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Rights of Access to Environmental Information, Participation and Justice Are at the Heart of the 2030 Agenda
The rights of access to information, public participation and justice in environmental matters—consecrated in Principle 10 of the Rio Declaration on Environment and Development—are at the heart of the 2030 Agenda for Sustainable Development, authorities and experts gathered in Uruguay said today.
The Third Meeting of the Negotiating Committee on the Regional Agreement on Access to Information, Public Participation and Justice in Environmental Matters in Latin America and the Caribbean began today in Montevideo, organized by the Economic Commission for Latin America and the Caribbean (ECLAC) and the government of Uruguay.
At the meeting—which will be held until Friday, April 8—representatives from the countries that signed the declaration on the application of Principle 10 in environmental matters in the region will continue negotiations to forge a regional agreement on these topics, which is expected to be reached by December 2016.
The meeting was inaugurated by Ambassador Martín Vidal, Director-General of Political Affairs at Uruguay’s Ministry of Foreign Affairs; Alicia Bárcena, ECLAC’s Executive Secretary; Patricia Madrigal, Costa Rica’s Deputy Environment Minister and co-chair of the Presiding Officers of the negotiating process; Danielle Andrade and Alberto Gómez, representatives of the general public; and Alejandro Nario, National Director of Environment, of Uruguay’s Ministry of Housing, Territorial Planning and Environment.
In his speech, Ambassador Vidal said that since the 2030 Agenda’s approval last September by United Nations member states, it has become clear that in environmental matters it is not possible to make policy without the active participation of civil society at all stages. “The implementation of these policies is only possible if all actors are incorporated. That is why this endeavor that we continue today is so important; it is about an innovative and unprecedented model of negotiation,” he indicated.
Alicia Bárcena emphasized that the development pattern carried out to date is no longer enough and cannot continue, since it is not sustainable. “We must change the development pattern and that is the aim of the 2030 Agenda, which requires great regional cooperation and broad coalitions,” she said. The Executive Secretary added that the issues addressed in Principle 10 are “at the heart” of this proposal and a new social compact within the 2030 Agenda is needed, with a vision towards the future.
“It is essential to guarantee that the population has reliable information and access to justice to move from a culture of privilege to the culture of equality, with active governance of natural resources. We owe it to future generations. Let’s leave as a legacy a new way of negotiating, a new way of seeing the world,” Bárcena said.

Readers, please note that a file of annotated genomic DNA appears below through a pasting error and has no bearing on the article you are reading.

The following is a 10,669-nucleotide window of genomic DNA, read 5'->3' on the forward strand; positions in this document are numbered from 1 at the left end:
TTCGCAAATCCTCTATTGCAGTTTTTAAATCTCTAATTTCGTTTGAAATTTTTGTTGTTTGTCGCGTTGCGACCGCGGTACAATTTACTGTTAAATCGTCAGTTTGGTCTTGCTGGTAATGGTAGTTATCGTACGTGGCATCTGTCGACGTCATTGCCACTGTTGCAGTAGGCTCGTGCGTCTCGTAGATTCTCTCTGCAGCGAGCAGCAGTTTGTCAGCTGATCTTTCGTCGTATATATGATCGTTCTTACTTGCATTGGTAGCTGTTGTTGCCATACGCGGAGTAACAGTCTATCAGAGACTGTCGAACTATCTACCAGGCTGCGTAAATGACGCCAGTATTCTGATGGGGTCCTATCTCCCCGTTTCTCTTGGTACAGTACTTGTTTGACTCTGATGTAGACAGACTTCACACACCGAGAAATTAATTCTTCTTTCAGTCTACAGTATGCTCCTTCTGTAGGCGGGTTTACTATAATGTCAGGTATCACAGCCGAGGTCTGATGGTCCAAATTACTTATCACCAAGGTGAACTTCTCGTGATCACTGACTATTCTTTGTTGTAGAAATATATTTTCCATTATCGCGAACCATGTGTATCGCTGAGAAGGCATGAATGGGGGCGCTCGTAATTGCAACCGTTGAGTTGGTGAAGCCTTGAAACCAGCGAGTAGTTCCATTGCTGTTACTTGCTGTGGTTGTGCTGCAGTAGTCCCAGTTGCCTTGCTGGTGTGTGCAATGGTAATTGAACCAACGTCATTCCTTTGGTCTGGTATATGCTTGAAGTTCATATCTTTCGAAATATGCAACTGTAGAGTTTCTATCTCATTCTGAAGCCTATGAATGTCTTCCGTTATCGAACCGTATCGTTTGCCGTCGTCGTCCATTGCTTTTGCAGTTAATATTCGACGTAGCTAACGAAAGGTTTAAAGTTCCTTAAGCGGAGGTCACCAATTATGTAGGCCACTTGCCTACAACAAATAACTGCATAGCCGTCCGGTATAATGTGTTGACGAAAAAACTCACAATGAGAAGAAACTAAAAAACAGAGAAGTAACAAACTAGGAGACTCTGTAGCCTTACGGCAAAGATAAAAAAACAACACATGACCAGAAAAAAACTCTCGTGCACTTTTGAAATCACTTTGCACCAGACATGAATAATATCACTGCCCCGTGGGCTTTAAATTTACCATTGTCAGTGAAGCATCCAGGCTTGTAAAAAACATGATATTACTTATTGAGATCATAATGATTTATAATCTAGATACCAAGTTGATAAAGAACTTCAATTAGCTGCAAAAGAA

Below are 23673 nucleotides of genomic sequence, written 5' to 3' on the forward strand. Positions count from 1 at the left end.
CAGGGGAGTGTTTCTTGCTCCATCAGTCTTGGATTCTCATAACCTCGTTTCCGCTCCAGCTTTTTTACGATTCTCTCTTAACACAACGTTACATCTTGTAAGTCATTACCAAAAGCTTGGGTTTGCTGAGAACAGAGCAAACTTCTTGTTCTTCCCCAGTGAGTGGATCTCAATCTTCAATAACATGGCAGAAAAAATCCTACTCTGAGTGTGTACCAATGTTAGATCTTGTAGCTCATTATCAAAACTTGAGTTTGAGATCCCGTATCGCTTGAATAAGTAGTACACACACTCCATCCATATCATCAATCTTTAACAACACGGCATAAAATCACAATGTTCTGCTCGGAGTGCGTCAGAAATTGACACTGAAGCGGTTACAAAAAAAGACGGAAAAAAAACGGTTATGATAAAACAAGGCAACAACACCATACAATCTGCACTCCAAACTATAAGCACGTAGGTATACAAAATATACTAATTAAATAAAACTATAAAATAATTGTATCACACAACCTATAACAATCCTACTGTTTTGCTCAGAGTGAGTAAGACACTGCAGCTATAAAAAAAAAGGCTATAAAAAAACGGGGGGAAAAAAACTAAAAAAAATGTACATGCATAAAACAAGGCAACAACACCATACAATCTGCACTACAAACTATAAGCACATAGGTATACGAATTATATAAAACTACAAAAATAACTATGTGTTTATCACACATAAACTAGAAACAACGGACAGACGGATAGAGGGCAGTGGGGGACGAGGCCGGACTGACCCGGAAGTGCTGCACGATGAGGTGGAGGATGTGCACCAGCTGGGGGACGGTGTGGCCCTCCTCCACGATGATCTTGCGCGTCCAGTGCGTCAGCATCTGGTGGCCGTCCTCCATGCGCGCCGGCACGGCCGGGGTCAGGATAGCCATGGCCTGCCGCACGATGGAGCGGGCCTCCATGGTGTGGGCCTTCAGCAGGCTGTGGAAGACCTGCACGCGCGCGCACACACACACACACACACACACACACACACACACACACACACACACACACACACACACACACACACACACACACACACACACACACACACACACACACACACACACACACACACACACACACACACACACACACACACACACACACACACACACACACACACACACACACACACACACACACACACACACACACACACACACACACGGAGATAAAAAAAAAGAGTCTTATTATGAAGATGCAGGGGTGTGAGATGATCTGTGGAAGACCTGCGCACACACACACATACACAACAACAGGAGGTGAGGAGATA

In that same sense, Patricia Madrigal said that the 2030 Agenda and its Sustainable Development Goals (SDGs) confirm that the negotiating process that is under way in Uruguay for an agreement on Principle 10 is both correct and visionary. “Rights of access and democracy are necessary for sustainable development,” she said.
Madrigal said that working on these matters prevents socio-environmental conflicts, opens up spaces of participation and averts later disputes. In addition, it enables progress on reducing corruption, which requires transparency and the participation of all social actors.
The representatives of the public, Danielle Andrade and Alberto Gómez, also highlighted the importance of the process since it guides the path for setting standards that mitigate environmental conflicts, promote good governance and thereby further the rights of the region’s citizens. “Without equal rights and justice, how can we expect peace?” Andrade said.
Finally, Alejandro Nario underscored that it is not possible to have development if it is not sustainable, and that cannot be achieved without citizen participation. He added that beyond the differences among countries it is necessary to articulate processes as a region, sharing information, successes and failures. “Civil society, countries and the entire region are demanding progress on this issue. We have to take action,” he stressed.
At the end of the opening session, authorities informed participants that Granada formally adhered to the declaration on the application of Principle 10 in environmental matters in the region and joined the Negotiating Committee of the regional agreement, which means that 21 countries are now participating in this initiative.